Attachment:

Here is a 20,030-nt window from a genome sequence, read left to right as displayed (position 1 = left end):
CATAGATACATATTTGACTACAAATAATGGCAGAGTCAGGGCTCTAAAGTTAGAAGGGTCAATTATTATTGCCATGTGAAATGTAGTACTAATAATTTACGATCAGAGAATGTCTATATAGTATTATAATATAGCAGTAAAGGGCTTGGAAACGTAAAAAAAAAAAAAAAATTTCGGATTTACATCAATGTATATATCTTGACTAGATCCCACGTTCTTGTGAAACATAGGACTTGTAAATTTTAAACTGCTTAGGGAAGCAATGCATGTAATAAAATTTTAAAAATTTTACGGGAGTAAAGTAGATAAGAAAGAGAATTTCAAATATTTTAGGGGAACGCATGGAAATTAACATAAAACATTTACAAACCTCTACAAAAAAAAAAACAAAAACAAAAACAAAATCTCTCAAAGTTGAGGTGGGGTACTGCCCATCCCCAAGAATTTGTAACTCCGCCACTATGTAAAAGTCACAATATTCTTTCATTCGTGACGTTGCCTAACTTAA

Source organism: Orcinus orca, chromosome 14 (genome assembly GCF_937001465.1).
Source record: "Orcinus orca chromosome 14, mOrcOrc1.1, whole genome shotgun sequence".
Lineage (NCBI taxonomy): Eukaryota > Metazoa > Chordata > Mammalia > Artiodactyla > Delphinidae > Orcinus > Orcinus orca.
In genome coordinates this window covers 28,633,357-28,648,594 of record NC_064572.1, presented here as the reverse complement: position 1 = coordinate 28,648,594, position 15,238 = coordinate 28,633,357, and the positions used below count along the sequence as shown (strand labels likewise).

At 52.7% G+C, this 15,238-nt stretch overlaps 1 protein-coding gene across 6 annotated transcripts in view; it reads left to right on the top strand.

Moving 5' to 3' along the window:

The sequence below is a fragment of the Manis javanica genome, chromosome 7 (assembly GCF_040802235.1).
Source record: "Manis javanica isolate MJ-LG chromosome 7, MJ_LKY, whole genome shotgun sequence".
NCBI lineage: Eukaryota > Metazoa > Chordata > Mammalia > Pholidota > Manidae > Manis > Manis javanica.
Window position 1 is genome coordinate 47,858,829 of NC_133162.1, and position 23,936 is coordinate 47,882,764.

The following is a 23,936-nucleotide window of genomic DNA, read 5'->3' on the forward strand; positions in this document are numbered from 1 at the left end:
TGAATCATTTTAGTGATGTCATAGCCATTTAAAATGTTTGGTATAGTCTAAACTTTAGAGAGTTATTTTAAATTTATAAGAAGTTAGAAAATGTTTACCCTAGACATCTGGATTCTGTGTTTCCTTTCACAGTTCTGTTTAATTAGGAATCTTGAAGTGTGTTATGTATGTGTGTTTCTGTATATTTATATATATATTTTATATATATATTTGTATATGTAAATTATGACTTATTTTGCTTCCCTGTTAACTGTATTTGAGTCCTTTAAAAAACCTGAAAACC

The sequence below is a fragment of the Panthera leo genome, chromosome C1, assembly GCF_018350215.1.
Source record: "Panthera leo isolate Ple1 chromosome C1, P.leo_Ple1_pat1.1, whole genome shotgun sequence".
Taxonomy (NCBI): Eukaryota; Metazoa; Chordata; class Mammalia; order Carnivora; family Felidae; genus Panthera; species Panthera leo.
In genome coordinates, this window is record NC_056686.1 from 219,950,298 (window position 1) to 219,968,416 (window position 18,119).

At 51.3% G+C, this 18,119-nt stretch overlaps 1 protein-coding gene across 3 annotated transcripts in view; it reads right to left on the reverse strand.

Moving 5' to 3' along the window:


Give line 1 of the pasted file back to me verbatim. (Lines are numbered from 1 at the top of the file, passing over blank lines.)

Here is a 20,030-nt window from a genome sequence, read left to right as displayed (position 1 = left end):